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This report is taken from PN Review 87, Volume 19 Number 1, September - October 1992.

Comment C.H. Sisson
The W.H. Smith CONTEMPORARY papers are 'studies on subjects of cultural, social, or political importance, intended for those who are inquisitive, interested, but not necessarily well informed'. The implication, if the series is not to be dismissed as one more frivolity, must be that the lack of information will be put right, to a significant extent, in 20 or 30 pages. Admittedly, John Grigg's title - The Monarchy Revisited - might be taken as disclaiming any more than a personal impression. Things are not quite as simple as that, however. Grigg revives memories of his 'argument 35 years ago' when, as editor of The National and English Review, he had the satisfaction, as a budding journalist, of finding himself 'at the heart of an almighty row'. What he said did not amount to much, but it met with some criticism from some who did not fully share the democratic enlightenment of the boy from Eton and New College, who had done his National Service in the Grenadier Guards. At the time of this first little flutter, this promising journalist was burdened with the hereditary title of Lord Altrincham, which he disclaimed, as soon as the law allowed, 'because he objected, not to hereditary titles but to hereditary seats in Parliament'.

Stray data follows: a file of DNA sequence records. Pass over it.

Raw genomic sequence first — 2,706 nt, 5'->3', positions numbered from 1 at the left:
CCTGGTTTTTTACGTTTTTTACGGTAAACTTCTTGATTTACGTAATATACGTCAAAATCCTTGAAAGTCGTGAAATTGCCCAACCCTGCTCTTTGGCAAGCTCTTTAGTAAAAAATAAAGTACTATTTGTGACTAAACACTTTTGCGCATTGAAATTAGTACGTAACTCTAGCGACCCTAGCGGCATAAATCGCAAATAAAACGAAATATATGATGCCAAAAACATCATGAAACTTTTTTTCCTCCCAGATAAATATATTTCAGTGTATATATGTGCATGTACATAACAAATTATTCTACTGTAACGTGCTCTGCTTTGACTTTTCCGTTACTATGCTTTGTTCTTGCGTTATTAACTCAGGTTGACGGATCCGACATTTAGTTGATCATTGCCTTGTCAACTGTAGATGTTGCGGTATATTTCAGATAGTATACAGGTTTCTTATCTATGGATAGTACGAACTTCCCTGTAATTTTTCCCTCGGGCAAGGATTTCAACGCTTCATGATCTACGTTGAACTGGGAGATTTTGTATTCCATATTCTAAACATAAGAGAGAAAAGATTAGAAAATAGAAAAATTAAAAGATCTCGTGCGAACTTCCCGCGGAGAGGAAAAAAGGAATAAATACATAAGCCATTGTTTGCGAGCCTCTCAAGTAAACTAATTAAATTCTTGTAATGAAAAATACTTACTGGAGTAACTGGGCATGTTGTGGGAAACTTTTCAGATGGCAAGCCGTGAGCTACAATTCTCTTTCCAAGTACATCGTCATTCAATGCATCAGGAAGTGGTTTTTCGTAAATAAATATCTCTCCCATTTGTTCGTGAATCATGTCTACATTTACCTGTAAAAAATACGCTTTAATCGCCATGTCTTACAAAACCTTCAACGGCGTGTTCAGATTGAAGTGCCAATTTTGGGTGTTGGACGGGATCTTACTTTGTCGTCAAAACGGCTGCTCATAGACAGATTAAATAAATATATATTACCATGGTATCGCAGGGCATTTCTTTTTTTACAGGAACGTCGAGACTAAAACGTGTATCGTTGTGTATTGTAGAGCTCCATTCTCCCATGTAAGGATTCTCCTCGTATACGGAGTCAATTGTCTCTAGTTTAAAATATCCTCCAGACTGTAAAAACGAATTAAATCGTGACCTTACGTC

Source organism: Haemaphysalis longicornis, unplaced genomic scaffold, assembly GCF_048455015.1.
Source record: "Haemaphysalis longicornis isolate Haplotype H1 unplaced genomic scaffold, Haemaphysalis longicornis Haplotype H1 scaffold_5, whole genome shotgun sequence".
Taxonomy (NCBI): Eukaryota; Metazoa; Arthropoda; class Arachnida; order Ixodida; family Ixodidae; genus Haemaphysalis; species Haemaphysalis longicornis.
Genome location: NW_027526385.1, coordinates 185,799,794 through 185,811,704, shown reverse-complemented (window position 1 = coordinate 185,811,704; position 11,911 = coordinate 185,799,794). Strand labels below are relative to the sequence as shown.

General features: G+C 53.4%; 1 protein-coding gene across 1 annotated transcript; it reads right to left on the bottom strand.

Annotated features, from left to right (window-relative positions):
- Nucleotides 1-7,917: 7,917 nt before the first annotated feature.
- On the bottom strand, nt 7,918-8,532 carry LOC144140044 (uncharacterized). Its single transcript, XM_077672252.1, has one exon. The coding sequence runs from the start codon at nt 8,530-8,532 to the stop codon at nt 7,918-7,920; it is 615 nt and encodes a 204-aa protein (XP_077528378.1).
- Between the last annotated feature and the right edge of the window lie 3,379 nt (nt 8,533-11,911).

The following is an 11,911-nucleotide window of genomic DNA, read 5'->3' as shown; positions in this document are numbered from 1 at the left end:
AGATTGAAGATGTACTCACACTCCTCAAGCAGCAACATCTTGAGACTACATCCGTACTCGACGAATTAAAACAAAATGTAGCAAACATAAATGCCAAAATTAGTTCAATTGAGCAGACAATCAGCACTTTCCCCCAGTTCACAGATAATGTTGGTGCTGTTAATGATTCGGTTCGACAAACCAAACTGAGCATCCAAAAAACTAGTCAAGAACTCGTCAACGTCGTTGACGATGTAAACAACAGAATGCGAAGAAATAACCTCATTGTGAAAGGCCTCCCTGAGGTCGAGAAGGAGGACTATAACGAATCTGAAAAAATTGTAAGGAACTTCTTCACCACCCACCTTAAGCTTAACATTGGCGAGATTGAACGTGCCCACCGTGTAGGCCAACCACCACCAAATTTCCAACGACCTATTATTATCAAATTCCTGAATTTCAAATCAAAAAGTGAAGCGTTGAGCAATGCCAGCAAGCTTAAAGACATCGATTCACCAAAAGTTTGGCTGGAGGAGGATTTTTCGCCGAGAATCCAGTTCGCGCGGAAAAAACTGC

With this natural inclination to improve the institutions of his country, and to ensure that the burden of oppression does not lie too heavily on us, or indeed on other members of the Commonwealth, it is not surprising that, ...

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